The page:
• Pricewise Insulation says:

      Thank you for your question in regards to “Reflective Foil Wall Wrap – is it necessary?”

      We would suggest the following:

      If you have a 90mm stud, then use a R2.0 High Density Wall Batt. These batts have both acoustic and thermal properties and are only 75mm thick. We would suggest leaving a 15mm airspace available between the bubble wrap and the insulation. By doing this while you are reducing the air gap in between (which predominately works out at a rating of R1.2, you would still be gaining a reasonable advantage by installing R2.0 High Density Insulation Batt).

      You will not only gain advantage from the thermal properties, but will gain a large advantage in the acoustic area, blocking noise from entering & leaving the building.

      Hope this helps.

  2. Anonymous says:

    When you get the help of a home insulation company, you will fully understand the reason why you need this reflective foil. For homeowners, you need to know all these things and why it is necessary in your home but you need to seek the advice of a reliable and good home insulation company for this.

  3. Simon says:

    Hi
    I’m still a little confused. So i have 2 different areas within a garage that is being converted. Firstly I have the garage door area which will be framed up with 90m studs I was then planning to wrap foil wrap around the studs with silver side face outside with blue board then attracted. on the inside I’m putting acoustic batts before gyprock. Is this no good?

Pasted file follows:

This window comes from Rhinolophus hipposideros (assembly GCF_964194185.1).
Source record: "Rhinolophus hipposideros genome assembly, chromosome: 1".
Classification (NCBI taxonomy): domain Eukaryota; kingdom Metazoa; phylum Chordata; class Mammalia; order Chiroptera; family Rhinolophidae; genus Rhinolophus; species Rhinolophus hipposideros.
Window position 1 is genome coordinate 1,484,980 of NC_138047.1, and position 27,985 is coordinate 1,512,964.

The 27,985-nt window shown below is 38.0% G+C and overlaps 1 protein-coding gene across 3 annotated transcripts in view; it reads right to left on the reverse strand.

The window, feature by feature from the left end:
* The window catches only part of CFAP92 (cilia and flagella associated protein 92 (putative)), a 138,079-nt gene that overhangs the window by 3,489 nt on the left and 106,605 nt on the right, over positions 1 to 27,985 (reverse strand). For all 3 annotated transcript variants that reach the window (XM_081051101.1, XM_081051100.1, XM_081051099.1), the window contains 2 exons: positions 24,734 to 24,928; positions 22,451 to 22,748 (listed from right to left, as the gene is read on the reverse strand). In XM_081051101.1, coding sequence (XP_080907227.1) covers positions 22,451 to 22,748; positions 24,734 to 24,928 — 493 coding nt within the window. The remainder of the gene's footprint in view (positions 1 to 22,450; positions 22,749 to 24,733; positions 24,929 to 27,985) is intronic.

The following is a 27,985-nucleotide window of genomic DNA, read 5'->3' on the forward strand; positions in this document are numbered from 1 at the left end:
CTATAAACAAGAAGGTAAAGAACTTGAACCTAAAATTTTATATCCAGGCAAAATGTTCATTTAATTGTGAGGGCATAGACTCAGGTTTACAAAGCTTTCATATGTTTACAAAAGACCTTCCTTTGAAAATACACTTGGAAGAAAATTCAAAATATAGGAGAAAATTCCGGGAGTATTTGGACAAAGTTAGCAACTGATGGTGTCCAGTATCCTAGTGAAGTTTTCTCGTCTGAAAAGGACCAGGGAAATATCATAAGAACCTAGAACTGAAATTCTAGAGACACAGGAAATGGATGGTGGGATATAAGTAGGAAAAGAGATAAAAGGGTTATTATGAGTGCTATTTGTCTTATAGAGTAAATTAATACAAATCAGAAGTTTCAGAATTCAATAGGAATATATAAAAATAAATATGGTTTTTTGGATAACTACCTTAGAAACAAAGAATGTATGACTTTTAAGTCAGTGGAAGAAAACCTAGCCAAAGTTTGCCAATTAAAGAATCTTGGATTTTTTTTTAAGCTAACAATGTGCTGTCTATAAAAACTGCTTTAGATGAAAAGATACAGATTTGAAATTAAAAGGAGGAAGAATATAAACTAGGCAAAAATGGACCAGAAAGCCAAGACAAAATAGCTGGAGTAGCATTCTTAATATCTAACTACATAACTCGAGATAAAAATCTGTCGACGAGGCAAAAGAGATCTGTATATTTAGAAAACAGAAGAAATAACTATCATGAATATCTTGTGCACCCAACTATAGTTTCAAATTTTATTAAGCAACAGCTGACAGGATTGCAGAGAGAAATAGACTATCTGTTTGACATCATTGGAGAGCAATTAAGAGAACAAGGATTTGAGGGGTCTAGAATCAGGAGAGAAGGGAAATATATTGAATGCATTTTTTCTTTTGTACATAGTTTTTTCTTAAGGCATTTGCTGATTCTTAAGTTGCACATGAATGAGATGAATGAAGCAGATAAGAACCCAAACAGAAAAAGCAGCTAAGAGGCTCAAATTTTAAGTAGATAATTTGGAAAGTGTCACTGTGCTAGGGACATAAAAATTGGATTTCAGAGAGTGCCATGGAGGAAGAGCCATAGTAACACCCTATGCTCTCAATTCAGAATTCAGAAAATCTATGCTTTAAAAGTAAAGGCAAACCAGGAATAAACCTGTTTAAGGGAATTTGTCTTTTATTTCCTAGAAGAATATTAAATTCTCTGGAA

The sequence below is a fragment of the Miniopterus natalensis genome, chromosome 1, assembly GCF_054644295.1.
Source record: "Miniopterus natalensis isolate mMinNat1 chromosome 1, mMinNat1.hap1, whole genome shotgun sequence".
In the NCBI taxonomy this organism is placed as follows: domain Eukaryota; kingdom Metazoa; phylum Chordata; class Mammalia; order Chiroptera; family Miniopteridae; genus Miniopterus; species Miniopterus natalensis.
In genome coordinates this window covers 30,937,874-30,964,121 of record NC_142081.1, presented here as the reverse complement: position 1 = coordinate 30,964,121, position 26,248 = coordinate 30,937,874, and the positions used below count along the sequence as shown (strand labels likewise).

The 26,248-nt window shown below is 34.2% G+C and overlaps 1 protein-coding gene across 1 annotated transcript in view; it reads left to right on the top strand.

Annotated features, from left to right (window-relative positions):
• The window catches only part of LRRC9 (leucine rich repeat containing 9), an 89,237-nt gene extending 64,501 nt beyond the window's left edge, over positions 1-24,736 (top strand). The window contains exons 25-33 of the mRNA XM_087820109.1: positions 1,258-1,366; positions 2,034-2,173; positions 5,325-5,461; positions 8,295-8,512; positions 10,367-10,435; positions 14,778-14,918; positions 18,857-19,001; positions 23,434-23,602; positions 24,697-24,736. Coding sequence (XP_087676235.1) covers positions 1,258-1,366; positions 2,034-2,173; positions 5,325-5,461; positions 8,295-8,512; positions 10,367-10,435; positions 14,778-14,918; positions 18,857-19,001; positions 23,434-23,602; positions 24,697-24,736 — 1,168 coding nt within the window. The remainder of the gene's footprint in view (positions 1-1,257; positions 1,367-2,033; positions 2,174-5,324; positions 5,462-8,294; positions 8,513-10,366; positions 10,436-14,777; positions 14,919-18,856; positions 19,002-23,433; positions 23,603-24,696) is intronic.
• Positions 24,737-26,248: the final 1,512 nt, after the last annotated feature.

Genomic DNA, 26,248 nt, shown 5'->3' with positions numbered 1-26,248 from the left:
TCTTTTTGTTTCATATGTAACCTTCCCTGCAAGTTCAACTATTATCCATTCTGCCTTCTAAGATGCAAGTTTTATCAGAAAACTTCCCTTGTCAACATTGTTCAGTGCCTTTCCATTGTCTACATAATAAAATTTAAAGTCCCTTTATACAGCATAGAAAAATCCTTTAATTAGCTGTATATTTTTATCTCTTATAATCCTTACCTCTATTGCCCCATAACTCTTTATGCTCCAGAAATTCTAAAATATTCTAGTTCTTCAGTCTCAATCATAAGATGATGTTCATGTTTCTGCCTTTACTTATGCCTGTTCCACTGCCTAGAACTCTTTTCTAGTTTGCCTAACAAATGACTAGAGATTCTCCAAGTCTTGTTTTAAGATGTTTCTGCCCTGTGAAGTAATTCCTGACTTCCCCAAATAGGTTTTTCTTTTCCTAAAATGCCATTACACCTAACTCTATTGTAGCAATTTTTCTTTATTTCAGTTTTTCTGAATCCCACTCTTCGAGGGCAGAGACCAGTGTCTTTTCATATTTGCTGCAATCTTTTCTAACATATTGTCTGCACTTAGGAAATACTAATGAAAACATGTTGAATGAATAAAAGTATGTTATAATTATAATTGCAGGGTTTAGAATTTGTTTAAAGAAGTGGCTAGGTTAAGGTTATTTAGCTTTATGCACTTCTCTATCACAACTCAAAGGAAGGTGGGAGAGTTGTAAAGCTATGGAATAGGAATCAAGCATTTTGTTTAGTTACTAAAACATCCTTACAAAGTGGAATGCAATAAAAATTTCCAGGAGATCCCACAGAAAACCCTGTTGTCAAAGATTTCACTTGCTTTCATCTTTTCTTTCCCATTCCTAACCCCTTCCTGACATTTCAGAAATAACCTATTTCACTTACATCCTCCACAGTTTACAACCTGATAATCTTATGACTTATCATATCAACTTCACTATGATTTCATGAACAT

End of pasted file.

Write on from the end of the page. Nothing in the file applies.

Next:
For the rest of the garage which is single brick I’m using a 70m stud which I was planning to foil wrap this time silver side facing internally with batts and gyprock

  4. Aerolam Insulations says:

    Hey mate, thanks for sharing this useful information about Insulation actually i was searching for it… its really helpful for me.

  5. Andy says:

    Hi thanks for the info.

    Couple of questions.
    1. Can you install foil wrap from inside of house? Currently renovating and not intending on removing cladding any time soon..
    2. Option 1 I believe isn’t an option because there should be a space between foil and bulk insulation to avoid heat transfer? Even if foil wrap is installed on outside, how do the batts not come into contact?

    • Pricewise Insulation says:

      Hello Andy,

      You are correct in regards to not installing foil wrap on the inside of the wall. In this situation you could use a polyester based product as it is moisture resistant and does not require a foil wrap to be in place.

      Please don’t hesitate to contact us on 1300 729 639 if you have any more questions.

  6. Alex says:

    Hello. Attached to the house I have a large carport area with a flat metal roof over 150mm metal c section. There is an issue with condensation on the underside of the roof during colder months. I was hoping to attach foil insulation directly to the underside of the c section creating a large insulated void between the roof and foil. Do you think this will prevent the condensation? Would external airflow into the void help?

    Cheers, Alex.